This is Gavin (told you we’d arrive at a name):
And yesterday we ate him.
The preparation of Gavin was insanely complicated, requiring us to stab him repeatedly with a skewer, pour boiling water over him, drain and leave him in front of a fan for hours (or overnight) to dry out.
In the morning Gavin smelled a good deal and not at all pleasantly. We (okay, mostly I) were a bit panicked that we would die from Stinky Goose, but the lovely flashman via twitter with internal temperature recommendations and Smila via Real Life (with a serendipitous phone call) who had cooked a goose before (and assured us that it should smell) both came to the rescue.
Nigella seals poultry with a toothpick and ordinarily I do too, but this time I decided to raid the sewing box. I’ve had this chunky needle for over 20 years and have never used it, but it seemed like it might be effective for the task. And wow(!) it is mucho superior to the toothpick (no ouchy fingers!). I’ll be busting this out for chickens and turkeys and other such animals in the future.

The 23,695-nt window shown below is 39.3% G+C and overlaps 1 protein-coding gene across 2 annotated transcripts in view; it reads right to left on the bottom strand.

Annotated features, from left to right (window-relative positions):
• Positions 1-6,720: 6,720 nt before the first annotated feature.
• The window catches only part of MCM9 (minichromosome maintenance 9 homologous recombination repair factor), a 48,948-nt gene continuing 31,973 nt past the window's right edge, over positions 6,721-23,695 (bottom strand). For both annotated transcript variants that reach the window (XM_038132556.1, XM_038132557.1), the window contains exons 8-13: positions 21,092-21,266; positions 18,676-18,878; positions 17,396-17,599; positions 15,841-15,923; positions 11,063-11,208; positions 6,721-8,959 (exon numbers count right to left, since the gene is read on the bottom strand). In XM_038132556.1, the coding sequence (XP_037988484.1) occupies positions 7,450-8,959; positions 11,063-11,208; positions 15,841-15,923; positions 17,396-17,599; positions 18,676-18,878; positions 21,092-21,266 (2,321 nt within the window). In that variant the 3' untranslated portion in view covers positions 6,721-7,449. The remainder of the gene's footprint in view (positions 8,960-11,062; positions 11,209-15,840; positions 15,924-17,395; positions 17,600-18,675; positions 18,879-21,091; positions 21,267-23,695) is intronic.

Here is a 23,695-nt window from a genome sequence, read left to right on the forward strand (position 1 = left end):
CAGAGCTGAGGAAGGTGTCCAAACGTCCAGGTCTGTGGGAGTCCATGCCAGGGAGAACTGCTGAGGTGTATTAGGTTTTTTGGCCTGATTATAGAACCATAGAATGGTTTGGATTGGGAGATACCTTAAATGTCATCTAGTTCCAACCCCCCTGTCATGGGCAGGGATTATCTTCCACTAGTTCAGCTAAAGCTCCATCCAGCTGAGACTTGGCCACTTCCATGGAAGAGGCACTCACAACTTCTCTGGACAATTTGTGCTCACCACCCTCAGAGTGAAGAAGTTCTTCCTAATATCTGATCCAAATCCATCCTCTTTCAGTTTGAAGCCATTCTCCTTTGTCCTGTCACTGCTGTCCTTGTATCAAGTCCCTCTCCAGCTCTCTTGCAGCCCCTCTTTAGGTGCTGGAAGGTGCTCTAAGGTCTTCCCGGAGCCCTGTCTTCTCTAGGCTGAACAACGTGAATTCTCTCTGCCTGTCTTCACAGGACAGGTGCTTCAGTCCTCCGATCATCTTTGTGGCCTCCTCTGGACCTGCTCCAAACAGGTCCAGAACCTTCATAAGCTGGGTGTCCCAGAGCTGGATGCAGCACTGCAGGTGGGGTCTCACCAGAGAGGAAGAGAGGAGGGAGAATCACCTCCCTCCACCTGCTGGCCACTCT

Cooked Gavin, pre-carving.
Minimalist table setting by Joan (because we are slackers, we did not raid the garage for Mom’s beautiful china and silver)
Verdict? While Gavin was quite tasty, am not entirely sure he was worth the $95 he cost, however the fat he contributed to the potatoes made for the best roast potatoes I have tasted in my life (canned oie fat is not nearly quite the same), and the mashed potato stuffing was utterly and completely magnificent.
The accompaniments were just brilliant and perfectly suited to the meal. I’ll eventually write the meal up (no! really!) on the eatin’ blog.
I would argue that it was the Best. Christmas. Meal. Ever.
So maybe Gavin was worth the dosh after all, but not for the meat. If I had a hunter in my life, I’d send him out to get me another just to obtain more goose fat.